Winner-Take-All Presidential Elector System Deemed Constitutional

February 27, 2020 by Dan McCue
FILE - In this July 9, 2019 file photo, people wait in line to enter the 5th Circuit Court of Appeals in New Orleans. On Wednesday, Feb. 26, 2020, the federal appeals court said the winner-take-all system Texas uses to assign Electoral College presidential votes is constitutional. Wednesday's ruling is the latest defeat for organizations that say each state's electors should be chosen proportionally, based on the percentage of the statewide vote. (AP Photo/Gerald Herbert, File)

A federal appeals court has declared the winner-take-all system 48 of 50 states use to assign their electoral college votes is constitutional.

A three-judge panel of the 5th U.S. Circuit Court of Appeals unanimously upheld a lower court’s dismissal of a lawsuit challenging the Texas system.

Two similar lawsuits challenging the practice in additional states are pending in other appeals courts.

Domingo Garcia, national president of the League of United Latin American Citizens, a lead plaintiff in the case, said he expects the issue to wind up at the Supreme Court.

In upholding the current system, the panel cited appellate and Supreme Court decisions going back to the 1960s that have also allowed the policy to stand.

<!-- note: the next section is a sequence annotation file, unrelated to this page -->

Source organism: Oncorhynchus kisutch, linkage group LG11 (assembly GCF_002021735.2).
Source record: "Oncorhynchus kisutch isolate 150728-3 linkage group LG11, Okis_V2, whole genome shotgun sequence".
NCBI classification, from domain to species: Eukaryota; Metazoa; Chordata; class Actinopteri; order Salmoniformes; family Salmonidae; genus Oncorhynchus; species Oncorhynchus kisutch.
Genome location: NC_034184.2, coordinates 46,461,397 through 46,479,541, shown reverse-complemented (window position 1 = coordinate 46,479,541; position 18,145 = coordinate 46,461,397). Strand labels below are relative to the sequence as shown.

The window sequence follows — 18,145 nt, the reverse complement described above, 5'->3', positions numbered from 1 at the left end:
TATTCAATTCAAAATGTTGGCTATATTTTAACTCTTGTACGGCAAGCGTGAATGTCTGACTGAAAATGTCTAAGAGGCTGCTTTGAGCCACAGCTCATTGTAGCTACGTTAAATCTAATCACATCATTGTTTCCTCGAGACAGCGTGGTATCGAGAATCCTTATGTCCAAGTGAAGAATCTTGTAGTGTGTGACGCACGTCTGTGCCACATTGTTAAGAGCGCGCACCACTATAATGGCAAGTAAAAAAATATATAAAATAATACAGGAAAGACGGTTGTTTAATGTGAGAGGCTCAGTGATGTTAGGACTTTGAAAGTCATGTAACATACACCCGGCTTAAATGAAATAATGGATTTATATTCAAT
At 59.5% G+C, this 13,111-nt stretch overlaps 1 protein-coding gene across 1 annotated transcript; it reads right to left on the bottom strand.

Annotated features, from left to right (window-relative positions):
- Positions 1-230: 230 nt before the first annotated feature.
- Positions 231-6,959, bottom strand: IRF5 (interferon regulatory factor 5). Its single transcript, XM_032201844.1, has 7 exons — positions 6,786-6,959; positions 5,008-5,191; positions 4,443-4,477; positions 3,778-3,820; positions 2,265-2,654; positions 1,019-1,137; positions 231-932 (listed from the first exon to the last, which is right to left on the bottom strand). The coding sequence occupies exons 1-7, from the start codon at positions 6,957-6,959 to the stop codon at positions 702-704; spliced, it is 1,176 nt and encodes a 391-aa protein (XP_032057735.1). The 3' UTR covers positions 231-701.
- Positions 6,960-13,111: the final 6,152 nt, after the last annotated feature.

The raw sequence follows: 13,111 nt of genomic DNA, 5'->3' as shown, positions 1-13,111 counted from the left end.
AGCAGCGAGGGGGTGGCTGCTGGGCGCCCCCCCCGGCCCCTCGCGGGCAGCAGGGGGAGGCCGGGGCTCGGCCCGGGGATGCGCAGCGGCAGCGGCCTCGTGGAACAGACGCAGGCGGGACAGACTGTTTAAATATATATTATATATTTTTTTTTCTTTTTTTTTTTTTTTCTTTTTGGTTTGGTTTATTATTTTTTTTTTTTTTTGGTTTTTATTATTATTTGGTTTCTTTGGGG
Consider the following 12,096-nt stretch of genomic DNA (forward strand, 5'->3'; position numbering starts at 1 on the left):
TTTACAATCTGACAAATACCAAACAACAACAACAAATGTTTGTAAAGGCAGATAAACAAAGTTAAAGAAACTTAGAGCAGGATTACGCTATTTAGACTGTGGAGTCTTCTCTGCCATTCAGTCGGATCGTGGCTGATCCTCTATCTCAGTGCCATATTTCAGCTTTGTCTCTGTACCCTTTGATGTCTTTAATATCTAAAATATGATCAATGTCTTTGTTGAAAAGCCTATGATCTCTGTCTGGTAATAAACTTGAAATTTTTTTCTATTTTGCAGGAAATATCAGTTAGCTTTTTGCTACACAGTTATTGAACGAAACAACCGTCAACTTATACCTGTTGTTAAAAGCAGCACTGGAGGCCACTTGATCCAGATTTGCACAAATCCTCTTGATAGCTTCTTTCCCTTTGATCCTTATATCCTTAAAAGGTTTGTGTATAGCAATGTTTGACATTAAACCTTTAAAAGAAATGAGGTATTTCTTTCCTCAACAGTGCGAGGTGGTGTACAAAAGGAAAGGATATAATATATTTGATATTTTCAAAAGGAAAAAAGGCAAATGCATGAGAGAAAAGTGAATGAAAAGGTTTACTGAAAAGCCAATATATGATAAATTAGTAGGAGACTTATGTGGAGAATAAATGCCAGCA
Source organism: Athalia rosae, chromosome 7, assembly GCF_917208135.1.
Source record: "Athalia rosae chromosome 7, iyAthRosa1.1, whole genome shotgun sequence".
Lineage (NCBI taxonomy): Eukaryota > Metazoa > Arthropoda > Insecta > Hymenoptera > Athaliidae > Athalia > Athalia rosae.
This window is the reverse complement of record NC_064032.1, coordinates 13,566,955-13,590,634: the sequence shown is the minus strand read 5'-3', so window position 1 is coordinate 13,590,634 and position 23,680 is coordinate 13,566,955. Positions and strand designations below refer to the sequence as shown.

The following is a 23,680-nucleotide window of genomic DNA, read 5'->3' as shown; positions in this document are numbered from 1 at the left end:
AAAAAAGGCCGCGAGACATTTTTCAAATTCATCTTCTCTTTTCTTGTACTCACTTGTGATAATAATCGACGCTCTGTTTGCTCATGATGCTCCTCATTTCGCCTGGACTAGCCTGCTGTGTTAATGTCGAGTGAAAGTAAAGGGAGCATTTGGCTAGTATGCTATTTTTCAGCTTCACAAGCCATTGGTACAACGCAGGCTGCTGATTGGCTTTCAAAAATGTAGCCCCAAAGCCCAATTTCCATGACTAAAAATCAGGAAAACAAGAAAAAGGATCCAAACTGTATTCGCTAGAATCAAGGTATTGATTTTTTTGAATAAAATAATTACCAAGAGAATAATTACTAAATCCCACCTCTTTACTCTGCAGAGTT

Critics of the system maintain that electors should be allocated proportionally, based on a percentage of the popular vote for each presidential candidate.

The three-judge panel rejected that argument, noting that each citizen in each state is afforded the opportunity to vote and that the winner-take-all system does not deprive anyone of that right.

The panel also rejected other arguments, including the assertion that the winner-take-all system causes national candidates to ignore Texas voters while focusing on swing states, and that it diminishes the incentive of voters whose party or candidate is lagging in state polls to cast a ballot in a presidential race.

In a written statement, Texas Attorney General Ken Paxton said, “only an amendment to the Constitution can change or eliminate the stable and successful presidential election system designed by our Founders.

“The Electoral College has been in constant use since 1789, and the Constitution clearly allows states to appoint electors as directed by the Legislature,” Paxton continued. “Texas and the 47 other states that selected the winner-take-all method are operating in full compliance with the Constitution. This challenge to the Electoral College system is not just baseless, it threatens to destroy the framework of our election process.”

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